Going large. The merger of Mad Men.

How should we take the news that Omnicom and Publicis are to marry in a “merger of equals” to create the world’s largest ad group?

Does the world need a really very big ad group? Does this mean Sir Martin won’t be on the radio so often? Is anyone going to benefit at all? Why on earth have they done it?

Why they’ve merged: what they say

They say it’s as a result of a jokey remark a few months ago made by Maurice Levy to John Wren. They recognized that they had a new enemy and that enemy came from Silicon Valley. They muttered darkly about new media and big data. The best way to counter the threat posed by Google, Facebook etc was to form a really big alliance. And in the process “benefit our clients by bringing together the most comprehensive offering of analogue and digital services”.

Eh? Two massive assumptions there: firstly that the best response to new media and big data is to get bigger. Secondly that clients love the benefits of “all under one roof”.

Apparently the only way to fight the Google behemoth is to create our own behemoth.

But getting bigger doesn’t seem such a smart response to the changes in the landscape. Not at all sure that say merging Waterstones and Borders would have fended off the threat from Amazon to their core business model.

But more than that – I don’t buy it. Google’s not the enemy. In fact Google’s probably the opportunity. No the real problem, and I reckon the real reason behind this merger is that the business of advertising is broken.

Why they’ve merged: what they don’t say

There’s no question that “marketing” has changed massively since Don Draper’s time. Technology has transformed how we engage with brands. The gap between hype and reality has never been more closely policed. Word of mouth is more powerful than ever before – and it spreads like wildfire.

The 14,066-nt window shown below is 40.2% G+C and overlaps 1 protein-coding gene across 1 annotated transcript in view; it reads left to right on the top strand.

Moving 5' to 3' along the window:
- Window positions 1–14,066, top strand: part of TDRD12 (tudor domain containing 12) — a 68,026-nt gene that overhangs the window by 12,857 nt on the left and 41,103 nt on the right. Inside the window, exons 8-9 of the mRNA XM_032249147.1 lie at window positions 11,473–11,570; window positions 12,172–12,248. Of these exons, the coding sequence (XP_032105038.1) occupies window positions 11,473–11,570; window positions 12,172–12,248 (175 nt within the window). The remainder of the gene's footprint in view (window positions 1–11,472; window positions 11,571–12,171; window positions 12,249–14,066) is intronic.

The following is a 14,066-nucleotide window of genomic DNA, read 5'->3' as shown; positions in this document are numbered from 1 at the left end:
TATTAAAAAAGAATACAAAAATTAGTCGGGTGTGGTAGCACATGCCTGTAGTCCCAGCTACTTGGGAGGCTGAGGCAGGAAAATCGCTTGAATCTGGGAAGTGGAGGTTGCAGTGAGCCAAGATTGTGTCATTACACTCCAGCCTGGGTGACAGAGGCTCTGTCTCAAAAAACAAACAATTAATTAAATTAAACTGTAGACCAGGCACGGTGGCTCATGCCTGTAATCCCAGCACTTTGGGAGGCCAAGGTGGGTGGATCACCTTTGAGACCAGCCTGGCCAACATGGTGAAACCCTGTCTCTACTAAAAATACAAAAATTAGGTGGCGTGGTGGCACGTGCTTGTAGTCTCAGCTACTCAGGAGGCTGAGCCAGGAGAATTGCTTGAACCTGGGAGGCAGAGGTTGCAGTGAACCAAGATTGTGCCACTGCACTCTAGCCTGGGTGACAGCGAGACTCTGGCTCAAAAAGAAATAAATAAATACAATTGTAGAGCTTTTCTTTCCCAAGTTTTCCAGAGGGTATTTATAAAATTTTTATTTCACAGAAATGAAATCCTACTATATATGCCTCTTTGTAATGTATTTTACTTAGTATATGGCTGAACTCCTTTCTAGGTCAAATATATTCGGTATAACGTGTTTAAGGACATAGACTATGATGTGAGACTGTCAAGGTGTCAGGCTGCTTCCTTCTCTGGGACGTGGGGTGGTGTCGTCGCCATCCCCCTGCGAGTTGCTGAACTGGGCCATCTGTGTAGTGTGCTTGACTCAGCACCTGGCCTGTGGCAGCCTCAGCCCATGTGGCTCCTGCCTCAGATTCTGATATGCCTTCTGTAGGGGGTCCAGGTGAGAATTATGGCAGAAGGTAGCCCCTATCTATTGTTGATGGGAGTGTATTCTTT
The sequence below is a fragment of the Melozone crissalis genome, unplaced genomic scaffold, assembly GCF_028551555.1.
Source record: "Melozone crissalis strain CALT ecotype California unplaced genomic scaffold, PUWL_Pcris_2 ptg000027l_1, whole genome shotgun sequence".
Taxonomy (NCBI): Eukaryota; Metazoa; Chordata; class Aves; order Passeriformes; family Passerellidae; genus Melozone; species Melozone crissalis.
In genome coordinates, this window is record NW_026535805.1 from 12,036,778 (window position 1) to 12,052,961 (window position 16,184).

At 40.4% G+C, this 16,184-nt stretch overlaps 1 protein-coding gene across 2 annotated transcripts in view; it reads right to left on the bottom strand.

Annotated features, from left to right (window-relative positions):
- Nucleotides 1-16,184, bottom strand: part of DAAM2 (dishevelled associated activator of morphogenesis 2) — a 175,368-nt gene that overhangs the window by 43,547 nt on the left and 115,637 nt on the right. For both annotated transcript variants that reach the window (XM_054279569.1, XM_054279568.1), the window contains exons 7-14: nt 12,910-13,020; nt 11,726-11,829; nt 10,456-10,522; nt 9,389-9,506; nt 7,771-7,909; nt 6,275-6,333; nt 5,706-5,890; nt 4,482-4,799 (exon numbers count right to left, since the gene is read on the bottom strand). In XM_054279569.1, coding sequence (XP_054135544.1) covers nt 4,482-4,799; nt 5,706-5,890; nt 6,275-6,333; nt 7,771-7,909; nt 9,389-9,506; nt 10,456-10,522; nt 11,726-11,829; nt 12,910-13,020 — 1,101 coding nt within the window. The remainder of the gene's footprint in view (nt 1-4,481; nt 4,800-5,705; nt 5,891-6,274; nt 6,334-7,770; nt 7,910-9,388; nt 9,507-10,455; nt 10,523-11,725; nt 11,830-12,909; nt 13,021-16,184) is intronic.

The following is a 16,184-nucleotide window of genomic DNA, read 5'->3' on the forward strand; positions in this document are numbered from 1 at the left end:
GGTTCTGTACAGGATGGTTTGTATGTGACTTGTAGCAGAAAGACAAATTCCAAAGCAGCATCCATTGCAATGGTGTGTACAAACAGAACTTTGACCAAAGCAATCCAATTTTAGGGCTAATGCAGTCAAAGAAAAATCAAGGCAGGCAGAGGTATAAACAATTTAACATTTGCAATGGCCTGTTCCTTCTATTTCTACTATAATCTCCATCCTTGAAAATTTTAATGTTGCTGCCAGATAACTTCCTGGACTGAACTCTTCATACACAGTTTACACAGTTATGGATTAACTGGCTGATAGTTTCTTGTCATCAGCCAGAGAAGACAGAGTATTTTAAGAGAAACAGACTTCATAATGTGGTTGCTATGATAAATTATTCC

Most of all though the economics of advertising have changed. In Don’s unfragmented media landscape advertising was a dream business. Clients paid handsomely for magic. Wave a wand and they would buy.

No more.

For several years now it’s been clear that the business model of advertising no longer works. For years ad agencies have undersold creativity (i.e. not charged for it) in exchange for a mark up first in media and also in production.

“How do we charge for ideas?” is a question every agency has asked itself – often late at night, often in awaydays, without actually answering it. But now it has to.

ad men deciding not to change their business model
ad men deciding not to change their business model

The ad business has to change if it is to survive. It hasn’t been changing at anything like the necessary speed. It was clear that it needs shocks to change. John Wren (I don’t know about Maurice) is famously unsentimental about the companies that make up Omnicom. He thinks only the fittest should survive – and that means those that change.

And for him one of the attractions of the merger will be the kick up the ass it gives some of big agencies.

But there’s another reason – and that’s the economics of being a really big group.

Fully half the revenues of Omnicom, WPP, Publicis etc come from media and production. Over the past decade or so each group has consolidated media out of individual agencies into mega buying groups. Size equals clout.

The game here – and the prize – is to create massive economies of scale not just in media but also in production. It’s a fair bet that soon the merger will create a kind of production powerhouse. Size equals clout.

The logic behind this merger is about economic scale not client benefit.

What it all adds up to:

  • Clients probably won’t get a better deal.  The big ones will get to choose between WPP and Omnicis occasionally for those big group deals. I have never found anyone who is a fan of that WPP group model – the supposed economic benefits are scarcely realized (spend seems to go up funnily enough), the agencies don’t enjoy collaborating very much, there’s a dearth of creativity.
  • Unfettered creativity will get harder. The ad agencies will have to learn how to make money without having either media or production as a fallback. Which means creative will be much more commercialized – it’s been kind of inevitable for a long time. The best creatives will be deemed those who can create ideas that sell. No bad thing perhaps –Don Draper come back.
  • Brace yourselves for more cookery shows. Media companies can expect some tough negotiations and lower revenues – so they’ll have less money to fund bold new programming.

Above all it changes the dynamics of those big groups. Omnicom especially has always been a place where the small and quirky can thrive. There’s a plethora of smart and nimble (and highly creative) agencies on the fringes of the group. With this merger they’ll be even tinier dots in the Omnicis universe.

That doesn’t bode well for the small and quirky. The merged group, with its enormous clout, will be increasingly industrial in scale and mentality. And not many craftsmen do too well housed inside big industrial machines.

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